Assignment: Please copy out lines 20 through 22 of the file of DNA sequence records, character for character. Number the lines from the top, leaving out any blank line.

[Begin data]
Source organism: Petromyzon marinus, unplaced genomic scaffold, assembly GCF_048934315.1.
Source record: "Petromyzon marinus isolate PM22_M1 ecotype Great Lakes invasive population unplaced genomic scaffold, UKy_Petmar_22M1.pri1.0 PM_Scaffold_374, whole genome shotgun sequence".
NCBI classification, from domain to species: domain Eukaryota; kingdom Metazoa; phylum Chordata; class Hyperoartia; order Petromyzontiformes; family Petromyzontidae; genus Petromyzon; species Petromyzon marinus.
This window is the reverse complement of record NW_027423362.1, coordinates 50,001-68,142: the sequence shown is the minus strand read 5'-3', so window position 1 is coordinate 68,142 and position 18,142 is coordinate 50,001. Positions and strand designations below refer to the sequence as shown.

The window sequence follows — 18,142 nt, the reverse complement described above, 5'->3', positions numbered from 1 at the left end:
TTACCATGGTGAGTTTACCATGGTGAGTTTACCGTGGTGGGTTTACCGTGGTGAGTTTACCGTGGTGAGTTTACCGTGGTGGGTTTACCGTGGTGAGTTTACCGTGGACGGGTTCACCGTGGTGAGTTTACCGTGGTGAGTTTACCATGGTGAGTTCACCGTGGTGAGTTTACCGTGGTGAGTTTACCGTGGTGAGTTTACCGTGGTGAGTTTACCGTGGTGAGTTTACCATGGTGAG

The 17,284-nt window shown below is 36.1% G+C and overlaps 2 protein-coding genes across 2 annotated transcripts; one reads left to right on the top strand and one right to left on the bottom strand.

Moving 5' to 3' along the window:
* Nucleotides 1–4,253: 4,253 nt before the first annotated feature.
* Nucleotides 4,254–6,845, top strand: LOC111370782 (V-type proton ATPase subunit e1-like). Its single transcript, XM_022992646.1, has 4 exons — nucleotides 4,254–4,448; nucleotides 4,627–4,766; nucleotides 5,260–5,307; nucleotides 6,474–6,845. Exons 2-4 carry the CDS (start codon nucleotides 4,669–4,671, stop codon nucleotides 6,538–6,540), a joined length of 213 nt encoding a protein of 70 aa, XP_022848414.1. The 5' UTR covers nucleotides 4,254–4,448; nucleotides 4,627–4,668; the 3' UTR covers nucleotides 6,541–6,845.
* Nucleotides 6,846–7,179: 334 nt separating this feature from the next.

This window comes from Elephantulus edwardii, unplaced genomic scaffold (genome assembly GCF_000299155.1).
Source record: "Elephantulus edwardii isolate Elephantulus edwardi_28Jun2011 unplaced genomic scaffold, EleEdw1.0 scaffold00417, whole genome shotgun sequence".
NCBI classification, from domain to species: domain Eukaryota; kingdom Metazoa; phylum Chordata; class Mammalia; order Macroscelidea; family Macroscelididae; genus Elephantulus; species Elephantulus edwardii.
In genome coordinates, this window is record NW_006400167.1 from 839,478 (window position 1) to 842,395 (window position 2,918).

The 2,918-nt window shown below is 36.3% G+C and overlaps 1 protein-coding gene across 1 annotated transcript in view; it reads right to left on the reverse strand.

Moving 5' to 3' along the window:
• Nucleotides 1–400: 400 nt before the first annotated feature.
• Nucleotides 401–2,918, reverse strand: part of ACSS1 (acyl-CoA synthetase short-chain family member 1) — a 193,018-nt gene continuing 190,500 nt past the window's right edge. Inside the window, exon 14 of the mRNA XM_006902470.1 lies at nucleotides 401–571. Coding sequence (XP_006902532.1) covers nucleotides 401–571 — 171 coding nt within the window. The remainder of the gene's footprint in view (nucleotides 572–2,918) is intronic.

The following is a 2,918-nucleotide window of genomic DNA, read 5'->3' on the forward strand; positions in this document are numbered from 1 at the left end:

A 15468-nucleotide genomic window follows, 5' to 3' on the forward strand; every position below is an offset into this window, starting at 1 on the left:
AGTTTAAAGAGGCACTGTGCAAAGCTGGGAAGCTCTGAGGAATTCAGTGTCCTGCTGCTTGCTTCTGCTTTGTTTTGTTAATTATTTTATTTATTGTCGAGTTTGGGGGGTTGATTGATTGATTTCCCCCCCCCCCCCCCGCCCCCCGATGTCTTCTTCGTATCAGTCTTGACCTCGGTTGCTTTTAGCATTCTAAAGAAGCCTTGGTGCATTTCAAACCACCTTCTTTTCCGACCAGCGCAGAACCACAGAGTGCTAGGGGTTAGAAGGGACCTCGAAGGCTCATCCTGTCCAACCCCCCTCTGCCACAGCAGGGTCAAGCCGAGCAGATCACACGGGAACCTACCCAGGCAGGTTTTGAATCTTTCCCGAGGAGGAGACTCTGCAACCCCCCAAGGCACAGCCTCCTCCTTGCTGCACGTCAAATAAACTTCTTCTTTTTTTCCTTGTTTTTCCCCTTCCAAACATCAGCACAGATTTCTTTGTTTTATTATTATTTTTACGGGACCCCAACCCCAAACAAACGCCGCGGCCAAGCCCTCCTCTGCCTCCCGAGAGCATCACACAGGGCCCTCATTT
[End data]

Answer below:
The following is a 2,918-nucleotide window of genomic DNA, read 5'->3' on the forward strand; positions in this document are numbered from 1 at the left end:

A 15468-nucleotide genomic window follows, 5' to 3' on the forward strand; every position below is an offset into this window, starting at 1 on the left:
AGTTTAAAGAGGCACTGTGCAAAGCTGGGAAGCTCTGAGGAATTCAGTGTCCTGCTGCTTGCTTCTGCTTTGTTTTGTTAATTATTTTATTTATTGTCGAGTTTGGGGGGTTGATTGATTGATTTCCCCCCCCCCCCCCCGCCCCCCGATGTCTTCTTCGTATCAGTCTTGACCTCGGTTGCTTTTAGCATTCTAAAGAAGCCTTGGTGCATTTCAAACCACCTTCTTTTCCGACCAGCGCAGAACCACAGAGTGCTAGGGGTTAGAAGGGACCTCGAAGGCTCATCCTGTCCAACCCCCCTCTGCCACAGCAGGGTCAAGCCGAGCAGATCACACGGGAACCTACCCAGGCAGGTTTTGAATCTTTCCCGAGGAGGAGACTCTGCAACCCCCCAAGGCACAGCCTCCTCCTTGCTGCACGTCAAATAAACTTCTTCTTTTTTTCCTTGTTTTTCCCCTTCCAAACATCAGCACAGATTTCTTTGTTTTATTATTATTTTTACGGGACCCCAACCCCAAACAAACGCCGCGGCCAAGCCCTCCTCTGCCTCCCGAGAGCATCACACAGGGCCCTCATTT